Strength for Today and Bright Hope for Tomorrow

Volume 13:6 June 2013
ISSN 1930-2940

Managing Editor: M. S. Thirumalai, Ph.D.
Editors: B. Mallikarjun, Ph.D.
         Sam Mohanlal, Ph.D.
         B. A. Sharada, Ph.D.
         A. R. Fatihi, Ph.D.
         Lakhan Gusain, Ph.D.
         Jennifer Marie Bayer, Ph.D.
         S. M. Ravichandran, Ph.D.
         G. Baskaran, Ph.D.
         L. Ramamoorthy, Ph.D.
Assistant Managing Editor: Swarna Thirumalai, M.A.


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Crude Oil Price Behavior and Its Impact on Macroeconomic Variable: A Case of Inflation

M. Anandan, S. Ramaswamy and S. Sridhar


Energy is a vital infrastructure for the development of any economy. Due to economic development and economic growth, the needs and desire of the people have multiplied in quantity and quality which necessitate the intensity in demand for different sources of energy including the fossil fuel sources like oil (petroleum products).

Oil is an import non-renewable, depletable and exhaustible energy source in meeting the basic needs of human beings i.e., from rural households to urban metropolis and from agriculture sector to transport sector. In case of rural households, kerosene is used for lighting purpose. Similarly, in case of transportation, oil plays the key role.

For the oil importing countries, oil price increase and economic growth are negatively correlated while all things being equal, the relation is positively correlated for oil exporting countries.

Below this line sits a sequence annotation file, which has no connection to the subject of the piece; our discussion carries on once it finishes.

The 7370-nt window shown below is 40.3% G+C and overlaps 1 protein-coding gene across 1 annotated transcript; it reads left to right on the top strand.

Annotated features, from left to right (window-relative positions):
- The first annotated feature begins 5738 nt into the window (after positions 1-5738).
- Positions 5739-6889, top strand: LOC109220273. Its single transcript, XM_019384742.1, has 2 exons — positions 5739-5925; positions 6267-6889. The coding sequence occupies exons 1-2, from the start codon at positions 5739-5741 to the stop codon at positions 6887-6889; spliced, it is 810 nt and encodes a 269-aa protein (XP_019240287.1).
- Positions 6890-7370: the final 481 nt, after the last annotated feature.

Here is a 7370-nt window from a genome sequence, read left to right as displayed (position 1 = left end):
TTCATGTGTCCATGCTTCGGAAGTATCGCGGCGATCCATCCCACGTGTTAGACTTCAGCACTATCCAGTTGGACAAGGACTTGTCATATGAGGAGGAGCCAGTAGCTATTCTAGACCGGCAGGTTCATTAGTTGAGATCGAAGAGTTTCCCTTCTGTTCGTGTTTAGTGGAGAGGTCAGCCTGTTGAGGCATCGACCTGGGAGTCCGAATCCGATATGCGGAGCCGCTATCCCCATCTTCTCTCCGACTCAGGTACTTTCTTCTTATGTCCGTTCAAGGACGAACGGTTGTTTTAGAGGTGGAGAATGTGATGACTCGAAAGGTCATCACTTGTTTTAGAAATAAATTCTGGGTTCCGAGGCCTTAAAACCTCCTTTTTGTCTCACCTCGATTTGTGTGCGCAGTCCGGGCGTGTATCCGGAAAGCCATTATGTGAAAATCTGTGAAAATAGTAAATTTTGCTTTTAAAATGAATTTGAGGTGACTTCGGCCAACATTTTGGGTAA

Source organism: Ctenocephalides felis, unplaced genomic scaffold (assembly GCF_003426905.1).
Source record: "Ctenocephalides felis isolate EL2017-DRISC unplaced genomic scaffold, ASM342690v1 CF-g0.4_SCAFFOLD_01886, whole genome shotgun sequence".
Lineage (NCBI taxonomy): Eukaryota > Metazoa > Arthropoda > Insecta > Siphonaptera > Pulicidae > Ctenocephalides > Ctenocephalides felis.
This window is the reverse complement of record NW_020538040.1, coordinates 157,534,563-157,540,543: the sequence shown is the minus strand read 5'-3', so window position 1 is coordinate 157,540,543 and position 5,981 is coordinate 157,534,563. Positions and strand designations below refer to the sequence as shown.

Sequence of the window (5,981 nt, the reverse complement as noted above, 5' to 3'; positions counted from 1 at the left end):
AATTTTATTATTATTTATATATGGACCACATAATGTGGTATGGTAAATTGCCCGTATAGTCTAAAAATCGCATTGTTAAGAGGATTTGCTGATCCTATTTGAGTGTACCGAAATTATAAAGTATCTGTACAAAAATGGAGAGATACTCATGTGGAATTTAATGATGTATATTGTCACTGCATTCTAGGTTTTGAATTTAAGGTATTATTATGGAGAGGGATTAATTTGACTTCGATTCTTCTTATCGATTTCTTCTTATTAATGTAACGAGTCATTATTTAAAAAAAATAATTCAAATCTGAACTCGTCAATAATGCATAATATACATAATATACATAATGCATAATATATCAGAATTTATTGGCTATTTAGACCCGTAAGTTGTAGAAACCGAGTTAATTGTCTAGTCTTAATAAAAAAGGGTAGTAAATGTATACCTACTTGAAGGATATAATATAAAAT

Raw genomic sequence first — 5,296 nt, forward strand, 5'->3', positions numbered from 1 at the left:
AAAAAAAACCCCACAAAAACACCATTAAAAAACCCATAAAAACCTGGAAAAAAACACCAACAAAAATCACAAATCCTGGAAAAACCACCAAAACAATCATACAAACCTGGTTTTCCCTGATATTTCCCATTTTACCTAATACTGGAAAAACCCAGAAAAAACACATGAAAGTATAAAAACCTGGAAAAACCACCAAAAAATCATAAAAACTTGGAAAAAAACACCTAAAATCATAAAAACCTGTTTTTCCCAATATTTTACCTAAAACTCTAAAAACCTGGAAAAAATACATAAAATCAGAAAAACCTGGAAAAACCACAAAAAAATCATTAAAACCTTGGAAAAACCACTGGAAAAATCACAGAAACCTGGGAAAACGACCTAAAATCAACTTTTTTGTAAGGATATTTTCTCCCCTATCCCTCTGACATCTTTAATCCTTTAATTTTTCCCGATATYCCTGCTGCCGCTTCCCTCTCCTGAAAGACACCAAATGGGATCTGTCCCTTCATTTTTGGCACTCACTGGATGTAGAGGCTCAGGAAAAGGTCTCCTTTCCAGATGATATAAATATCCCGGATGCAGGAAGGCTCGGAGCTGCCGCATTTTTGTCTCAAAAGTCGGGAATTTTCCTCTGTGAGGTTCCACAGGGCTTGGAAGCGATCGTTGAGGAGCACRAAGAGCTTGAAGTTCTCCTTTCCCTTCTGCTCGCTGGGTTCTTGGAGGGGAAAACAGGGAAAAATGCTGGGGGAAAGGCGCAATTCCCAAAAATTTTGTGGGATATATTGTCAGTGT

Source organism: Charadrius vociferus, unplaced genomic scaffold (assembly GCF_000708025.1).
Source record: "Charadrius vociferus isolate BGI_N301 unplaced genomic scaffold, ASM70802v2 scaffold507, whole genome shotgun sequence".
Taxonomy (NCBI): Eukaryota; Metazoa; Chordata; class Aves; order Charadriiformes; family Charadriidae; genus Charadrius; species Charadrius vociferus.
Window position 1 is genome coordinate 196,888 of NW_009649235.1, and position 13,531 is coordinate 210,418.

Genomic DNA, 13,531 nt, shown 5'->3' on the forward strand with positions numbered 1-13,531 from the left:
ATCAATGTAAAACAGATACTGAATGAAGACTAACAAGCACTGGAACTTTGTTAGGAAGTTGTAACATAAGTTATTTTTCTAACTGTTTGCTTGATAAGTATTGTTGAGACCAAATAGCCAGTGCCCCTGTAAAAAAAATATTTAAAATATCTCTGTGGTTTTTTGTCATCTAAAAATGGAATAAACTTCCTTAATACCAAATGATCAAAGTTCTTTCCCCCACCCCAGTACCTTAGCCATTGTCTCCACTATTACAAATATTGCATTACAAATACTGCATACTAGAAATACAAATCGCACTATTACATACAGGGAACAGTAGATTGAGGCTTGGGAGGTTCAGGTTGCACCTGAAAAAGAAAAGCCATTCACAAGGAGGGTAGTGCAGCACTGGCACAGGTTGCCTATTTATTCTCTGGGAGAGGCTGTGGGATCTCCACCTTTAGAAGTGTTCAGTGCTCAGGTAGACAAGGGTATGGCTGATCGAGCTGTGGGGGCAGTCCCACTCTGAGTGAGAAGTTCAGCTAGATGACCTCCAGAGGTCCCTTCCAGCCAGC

The price of oil and inflation are often seen as being connected within a cause and effect framework. As oil prices move up or down, inflation follows in the same direction (Anshul Sharma, et al, 2012). In the case of oil and its price has been frequently increasing.

Our import dependence has reached 80.0 per cent and likely to keep growing. At the same time, the world oil prices have also constantly increased. The oil prices have started rising significantly since the beginning of the twenty first century. The immediate effect of the oil price shock is the increased cost of production due to increased fuel cost. As a reaction to inflation in the economy, the cost of production would also rise causing a decrease in supply.

On the other hand, inflation implies a fall in the purchasing power of people; in short, oil price fluctuation has adverse effects on the economy (Jose De Gregorio et al, 2007). The improved macroeconomic policies in many countries today may also have contributed to a smaller pass-through. Finally, oil prices are not entirely exogenous to the general equilibrium of the world economy and the reaction of world inflation and output to an oil price rise will depend on its nature. This paper analyses the impact of international oil prices and domestic oil price pass-through policy on major macroeconomic variables in India with the help of a macroeconomic simulation model.

Keywords: Oil price, Gross Domestic Product and Inflation.


Economic development nexus energy is deeply rooted and inter-related. Affordable energy is critical for sustaining economic growth and for improved living standards of its population, which in turn is driven by increasing energy consumption. Hence, it is recognized that energy security in a fast developing economy like India is of strategic importance. Most studies in theoretical and empirical understanding on the macroeconomic consequences of oil price shocks have been focused on the industrialized economy like USA.

This is only the beginning part of the article. PLEASE CLICK HERE TO READ THE ARTICLE IN PRINTER-FRIENDLY VERSION.

M. Anandan, M.Sc., M.Phil.
Doctoral Research Scholar

S. Ramaswamy, M.A., MBA, M.Phil., Ph.D.

S. Sridhar, M.A., M.Phil, Ph.D.
Assistant Professor

Department of Economics
The Gandhigram Rural Institute-Deemed University
Dindigul-624 302

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